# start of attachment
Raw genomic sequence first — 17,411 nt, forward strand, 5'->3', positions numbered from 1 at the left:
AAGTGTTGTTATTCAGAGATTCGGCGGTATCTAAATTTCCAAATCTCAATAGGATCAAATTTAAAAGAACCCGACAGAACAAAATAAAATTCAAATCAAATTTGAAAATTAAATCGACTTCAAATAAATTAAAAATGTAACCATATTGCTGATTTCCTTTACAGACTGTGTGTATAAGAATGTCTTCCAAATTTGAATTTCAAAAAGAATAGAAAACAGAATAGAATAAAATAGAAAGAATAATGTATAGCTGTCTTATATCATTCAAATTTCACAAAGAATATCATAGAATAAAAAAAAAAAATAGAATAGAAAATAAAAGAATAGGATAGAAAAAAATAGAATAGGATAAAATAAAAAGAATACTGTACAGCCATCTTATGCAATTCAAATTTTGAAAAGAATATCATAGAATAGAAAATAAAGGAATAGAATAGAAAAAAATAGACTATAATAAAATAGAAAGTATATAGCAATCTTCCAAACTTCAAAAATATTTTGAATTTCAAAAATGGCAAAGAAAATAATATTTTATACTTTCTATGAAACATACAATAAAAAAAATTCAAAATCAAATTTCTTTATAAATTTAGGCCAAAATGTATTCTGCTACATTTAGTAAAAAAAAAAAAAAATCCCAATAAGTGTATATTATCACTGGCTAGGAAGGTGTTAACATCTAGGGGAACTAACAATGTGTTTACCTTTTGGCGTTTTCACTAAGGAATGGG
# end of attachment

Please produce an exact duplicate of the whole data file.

Raw genomic sequence first — 17,411 nt, forward strand, 5'->3', positions numbered from 1 at the left:
AAGTGTTGTTATTCAGAGATTCGGCGGTATCTAAATTTCCAAATCTCAATAGGATCAAATTTAAAAGAACCCGACAGAACAAAATAAAATTCAAATCAAATTTGAAAATTAAATCGACTTCAAATAAATTAAAAATGTAACCATATTGCTGATTTCCTTTACAGACTGTGTGTATAAGAATGTCTTCCAAATTTGAATTTCAAAAAGAATAGAAAACAGAATAGAATAAAATAGAAAGAATAATGTATAGCTGTCTTATATCATTCAAATTTCACAAAGAATATCATAGAATAAAAAAAAAAAATAGAATAGAAAATAAAAGAATAGGATAGAAAAAAATAGAATAGGATAAAATAAAAAGAATACTGTACAGCCATCTTATGCAATTCAAATTTTGAAAAGAATATCATAGAATAGAAAATAAAGGAATAGAATAGAAAAAAATAGACTATAATAAAATAGAAAGTATATAGCAATCTTCCAAACTTCAAAAATATTTTGAATTTCAAAAATGGCAAAGAAAATAATATTTTATACTTTCTATGAAACATACAATAAAAAAAATTCAAAATCAAATTTCTTTATAAATTTAGGCCAAAATGTATTCTGCTACATTTAGTAAAAAAAAAAAAAAATCCCAATAAGTGTATATTATCACTGGCTAGGAAGGTGTTAACATCTAGGGGAACTAACAATGTGTTTACCTTTTGGCGTTTTCACTAAGGAATGGG